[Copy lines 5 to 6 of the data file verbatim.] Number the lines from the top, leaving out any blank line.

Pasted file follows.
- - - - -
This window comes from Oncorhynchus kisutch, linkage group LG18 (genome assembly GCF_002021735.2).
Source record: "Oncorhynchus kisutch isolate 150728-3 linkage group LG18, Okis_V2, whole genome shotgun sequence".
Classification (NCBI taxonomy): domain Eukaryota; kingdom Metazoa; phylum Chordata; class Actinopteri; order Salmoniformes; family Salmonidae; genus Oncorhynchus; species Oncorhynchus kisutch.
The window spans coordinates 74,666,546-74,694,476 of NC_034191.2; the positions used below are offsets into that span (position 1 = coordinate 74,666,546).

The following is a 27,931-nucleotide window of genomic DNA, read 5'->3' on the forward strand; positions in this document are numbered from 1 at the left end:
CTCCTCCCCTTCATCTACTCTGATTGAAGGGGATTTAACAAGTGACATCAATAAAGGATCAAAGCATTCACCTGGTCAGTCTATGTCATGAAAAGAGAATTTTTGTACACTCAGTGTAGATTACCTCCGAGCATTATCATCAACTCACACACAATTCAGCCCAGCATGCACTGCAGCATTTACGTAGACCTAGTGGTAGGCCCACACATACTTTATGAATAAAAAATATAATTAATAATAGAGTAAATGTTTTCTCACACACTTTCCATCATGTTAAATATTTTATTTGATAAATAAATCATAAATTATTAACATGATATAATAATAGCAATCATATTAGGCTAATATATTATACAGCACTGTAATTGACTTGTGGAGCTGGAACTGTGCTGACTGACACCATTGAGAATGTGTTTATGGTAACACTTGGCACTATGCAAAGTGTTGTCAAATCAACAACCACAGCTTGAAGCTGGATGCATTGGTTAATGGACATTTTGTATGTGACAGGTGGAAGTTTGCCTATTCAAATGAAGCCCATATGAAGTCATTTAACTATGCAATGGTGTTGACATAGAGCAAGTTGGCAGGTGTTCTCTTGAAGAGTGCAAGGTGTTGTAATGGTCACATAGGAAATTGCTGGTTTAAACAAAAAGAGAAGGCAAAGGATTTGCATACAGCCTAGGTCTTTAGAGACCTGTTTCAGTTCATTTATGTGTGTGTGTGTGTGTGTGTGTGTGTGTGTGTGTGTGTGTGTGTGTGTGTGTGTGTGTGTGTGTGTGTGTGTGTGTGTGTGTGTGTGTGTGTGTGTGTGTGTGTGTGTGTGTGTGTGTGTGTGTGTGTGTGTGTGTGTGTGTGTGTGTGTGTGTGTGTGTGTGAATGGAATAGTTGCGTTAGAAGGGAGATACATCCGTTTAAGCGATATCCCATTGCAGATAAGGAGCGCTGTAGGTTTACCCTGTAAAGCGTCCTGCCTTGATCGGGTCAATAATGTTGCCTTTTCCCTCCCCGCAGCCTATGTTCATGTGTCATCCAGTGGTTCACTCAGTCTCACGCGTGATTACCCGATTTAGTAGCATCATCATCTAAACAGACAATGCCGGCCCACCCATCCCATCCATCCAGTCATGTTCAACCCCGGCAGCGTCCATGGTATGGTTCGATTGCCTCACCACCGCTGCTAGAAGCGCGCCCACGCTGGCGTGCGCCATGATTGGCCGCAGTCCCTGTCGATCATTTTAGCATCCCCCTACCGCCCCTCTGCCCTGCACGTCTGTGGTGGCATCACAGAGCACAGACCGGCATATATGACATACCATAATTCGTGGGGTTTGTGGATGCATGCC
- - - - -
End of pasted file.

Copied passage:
The following is a 27,931-nucleotide window of genomic DNA, read 5'->3' on the forward strand; positions in this document are numbered from 1 at the left end:
CTCCTCCCCTTCATCTACTCTGATTGAAGGGGATTTAACAAGTGACATCAATAAAGGATCAAAGCATTCACCTGGTCAGTCTATGTCATGAAAAGAGAATTTTTGTACACTCAGTGTAGATTACCTCCGAGCATTATCATCAACTCACACACAATTCAGCCCAGCATGCACTGCAGCATTTACGTAGACCTAGTGGTAGGCCCACACATACTTTATGAATAAAAAATATAATTAATAATAGAGTAAATGTTTTCTCACACACTTTCCATCATGTTAAATATTTTATTTGATAAATAAATCATAAATTATTAACATGATATAATAATAGCAATCATATTAGGCTAATATATTATACAGCACTGTAATTGACTTGTGGAGCTGGAACTGTGCTGACTGACACCATTGAGAATGTGTTTATGGTAACACTTGGCACTATGCAAAGTGTTGTCAAATCAACAACCACAGCTTGAAGCTGGATGCATTGGTTAATGGACATTTTGTATGTGACAGGTGGAAGTTTGCCTATTCAAATGAAGCCCATATGAAGTCATTTAACTATGCAATGGTGTTGACATAGAGCAAGTTGGCAGGTGTTCTCTTGAAGAGTGCAAGGTGTTGTAATGGTCACATAGGAAATTGCTGGTTTAAACAAAAAGAGAAGGCAAAGGATTTGCATACAGCCTAGGTCTTTAGAGACCTGTTTCAGTTCATTTATGTGTGTGTGTGTGTGTGTGTGTGTGTGTGTGTGTGTGTGTGTGTGTGTGTGTGTGTGTGTGTGTGTGTGTGTGTGTGTGTGTGTGTGTGTGTGTGTGTGTGTGTGTGTGTGTGTGTGTGTGTGTGTGTGTGTGTGTGTGTGTGTGTGTGTGTGTGTGTGTGTGAATGGAATAGTTGCGTTAGAAGGGAGATACATCCGTTTAAGCGATATCCCATTGCAGATAAGGAGCGCTGTAGGTTTACCCTGTAAAGCGTCCTGCCTTGATCGGGTCAATAATGTTGCCTTTTCCCTCCCCGCAGCCTATGTTCATGTGTCATCCAGTGGTTCACTCAGTCTCACGCGTGATTACCCGATTTAGTAGCATCATCATCTAAACAGACAATGCCGGCCCACCCATCCCATCCATCCAGTCATGTTCAACCCCGGCAGCGTCCATGGTATGGTTCGATTGCCTCACCACCGCTGCTAGAAGCGCGCCCACGCTGGCGTGCGCCATGATTGGCCGCAGTCCCTGTCGATCATTTTAGCATCCCCCTACCGCCCCTCTGCCCTGCACGTCTGTGGTGGCATCACAGAGCACAGACCGGCATATATGACATACCATAATTCGTGGGGTTTGTGGATGCATGCC